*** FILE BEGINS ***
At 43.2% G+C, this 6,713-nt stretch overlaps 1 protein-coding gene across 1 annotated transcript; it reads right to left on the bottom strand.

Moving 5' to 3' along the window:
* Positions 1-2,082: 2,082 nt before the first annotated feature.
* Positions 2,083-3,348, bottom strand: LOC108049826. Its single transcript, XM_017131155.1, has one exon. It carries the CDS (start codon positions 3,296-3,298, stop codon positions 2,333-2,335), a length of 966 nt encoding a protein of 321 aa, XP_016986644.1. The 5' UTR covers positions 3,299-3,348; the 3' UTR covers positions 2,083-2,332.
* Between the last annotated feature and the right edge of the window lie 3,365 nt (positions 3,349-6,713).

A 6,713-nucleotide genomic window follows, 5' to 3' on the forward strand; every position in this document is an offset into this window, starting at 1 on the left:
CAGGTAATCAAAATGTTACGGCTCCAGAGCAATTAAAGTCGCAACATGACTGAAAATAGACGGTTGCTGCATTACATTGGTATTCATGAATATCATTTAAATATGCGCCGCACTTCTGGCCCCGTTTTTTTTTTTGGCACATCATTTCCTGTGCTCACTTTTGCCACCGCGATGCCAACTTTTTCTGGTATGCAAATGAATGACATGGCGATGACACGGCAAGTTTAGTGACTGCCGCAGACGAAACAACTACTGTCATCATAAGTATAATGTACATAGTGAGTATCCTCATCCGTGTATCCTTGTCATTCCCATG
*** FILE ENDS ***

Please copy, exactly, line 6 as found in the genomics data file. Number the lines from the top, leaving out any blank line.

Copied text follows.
A 6,713-nucleotide genomic window follows, 5' to 3' on the forward strand; every position in this document is an offset into this window, starting at 1 on the left: